Eastman also noted in July 1943 that the number of souls imprisoned in the Gulag was estimated to be 10 million to 15 million, this while Stalin was fighting a war against “German Fascism,” and needed every soldier he could put in a uniform. The duplicity, the malice, the sadism of Soviet rule was very well publicized in periodicals such as Reader’s Digest. Why, then, is anyone surprised to receive confirmation that the Soviets committed their crime at Katyn?

At the same time that Eastman was writing about the duplicity of the Soviets, Polish General Sikorsky, who had asked for an investigation of the Katyn Massacre, died in a mysterious aircraft accident off Gibraltar. Sikorsky was in a position to bring the massacre to the front of Allied political discussions, but his death weakened dramatically the voices that could call attention to Katyn. His adjutant, Joseph Rettinger, did not accompany the General on this deadly flight. Rettinger would later appear, however, as a liaison with the Polish underground and as a intermediary in the founding of what would become the European Union. He was (at least) a Soviet agent and perhaps double or triple agent who also had close ties to the European Union.

Six months ago, on April 10, 2010, another equally mysterious airline crash, which resulted in the death of the President of Poland as well as 95 other Polish political leaders, added more questions about Katyn. Krzysztof Nowak of the Katyn Forest Memorial Committee believes that these two air travel disasters involving important Polish leaders who were asking hard questions about what happened in the Katyn Forests in 1940 were more than just coincidence. “Put the pieces together,” Krzsztof “Kris” Nowak told me. “The higher you rise above this, the more you see the pieces fitting together.” The Polish leaders were traveling to Smolensk on the 70th anniversary of the massacre, and the Soviet-built Tupolev 154 aircraft had just been overhauled in December 2009.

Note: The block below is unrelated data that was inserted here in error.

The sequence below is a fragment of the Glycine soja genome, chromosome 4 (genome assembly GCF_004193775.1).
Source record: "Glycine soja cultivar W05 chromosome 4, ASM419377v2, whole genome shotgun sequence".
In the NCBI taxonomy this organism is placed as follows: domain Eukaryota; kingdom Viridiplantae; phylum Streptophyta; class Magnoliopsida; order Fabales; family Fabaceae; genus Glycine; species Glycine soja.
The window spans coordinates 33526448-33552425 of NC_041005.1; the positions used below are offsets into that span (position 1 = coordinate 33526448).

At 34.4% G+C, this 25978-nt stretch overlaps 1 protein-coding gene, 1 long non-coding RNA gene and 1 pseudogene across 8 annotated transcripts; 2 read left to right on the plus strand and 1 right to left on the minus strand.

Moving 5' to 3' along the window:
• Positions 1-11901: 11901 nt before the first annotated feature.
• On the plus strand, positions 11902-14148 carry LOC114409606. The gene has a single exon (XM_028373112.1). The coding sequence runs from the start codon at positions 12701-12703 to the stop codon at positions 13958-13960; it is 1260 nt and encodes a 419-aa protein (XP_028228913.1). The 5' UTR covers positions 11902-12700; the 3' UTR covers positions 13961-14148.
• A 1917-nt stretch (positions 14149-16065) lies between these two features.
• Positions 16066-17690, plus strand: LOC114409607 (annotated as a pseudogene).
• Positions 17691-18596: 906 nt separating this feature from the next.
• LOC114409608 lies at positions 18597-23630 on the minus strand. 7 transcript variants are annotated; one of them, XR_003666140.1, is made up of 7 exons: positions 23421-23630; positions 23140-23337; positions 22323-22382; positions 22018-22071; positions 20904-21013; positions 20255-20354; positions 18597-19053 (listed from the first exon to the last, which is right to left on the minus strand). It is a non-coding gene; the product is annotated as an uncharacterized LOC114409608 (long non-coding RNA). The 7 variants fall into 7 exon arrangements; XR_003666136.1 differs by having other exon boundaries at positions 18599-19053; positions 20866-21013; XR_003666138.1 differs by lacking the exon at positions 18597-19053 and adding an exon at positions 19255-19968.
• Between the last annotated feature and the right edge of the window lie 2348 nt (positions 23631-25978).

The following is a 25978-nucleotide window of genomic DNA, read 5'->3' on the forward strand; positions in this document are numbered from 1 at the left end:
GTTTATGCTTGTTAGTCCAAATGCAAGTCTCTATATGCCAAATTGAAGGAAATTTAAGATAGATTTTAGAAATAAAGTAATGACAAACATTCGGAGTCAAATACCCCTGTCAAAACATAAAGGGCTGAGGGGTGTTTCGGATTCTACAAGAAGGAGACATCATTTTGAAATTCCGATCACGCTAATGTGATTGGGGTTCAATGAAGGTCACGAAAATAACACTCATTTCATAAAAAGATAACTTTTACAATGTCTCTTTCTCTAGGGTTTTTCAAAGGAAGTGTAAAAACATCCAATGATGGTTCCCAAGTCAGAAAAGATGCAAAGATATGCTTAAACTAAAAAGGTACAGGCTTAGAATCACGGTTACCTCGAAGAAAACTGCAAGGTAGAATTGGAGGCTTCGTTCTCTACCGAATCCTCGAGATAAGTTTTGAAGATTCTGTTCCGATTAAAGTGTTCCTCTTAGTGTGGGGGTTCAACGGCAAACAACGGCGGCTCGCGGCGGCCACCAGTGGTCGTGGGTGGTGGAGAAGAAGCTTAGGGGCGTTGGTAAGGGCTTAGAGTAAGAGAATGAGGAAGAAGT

Russian members of the Duma, the national legislature, had debated whether to do more and offer an apology and compensation to the Polish people — but such a move was not adopted. Russian President Medvedev is planning a trip to Poland in a few weeks, and the Russian government's acknowledgement of Stalin's role in the massacre is widely seen as a way of reducing the tension between the two nations.

Victims of communism were no less victims of a holocaust than victims of Nazism. Poles, however, remain — like Lithuanians, Czechs, Ukrainians, and many other peoples of Eastern Europe — victims of a holocaust that is never really mentioned or discussed much. But the vast democide by Marxist totalitarians remains a vital fact of history that is admitted only in tiny concessions like the — shocking! — news that Stalin ordered the murder of 20,000 Polish officers and notables 70 years ago. The real truth of Soviet evil remains 99 percent hidden or ignored.

The truth about Katyn also, people like Krzstof Nowak believe, has not been fully brought to light. When key Polish leaders die in sudden air disasters, when horrific actions by leaders of democracies, such as “Operation Keelhaul,” which not only sent many thousands of Russians, Ukrainians, and other refugees in Allied-occupied Europe back to the Hell of Stalin’s Paradise, and which included Polish soldiers who had never been subjects of the Soviet slave empire and had fought, courageously, against the Nazis — facts that never seem to find their way into textbooks — then the whole story has not yet been told. Seventy years ago, 20,000 brave Polish officers and notables were brutally massacred for the crime of being free men and patriots. History has not yet heard all the evidence of this crime.

Photo of former Polish President Lech Kaczynski, killed in airplane crash: AP Images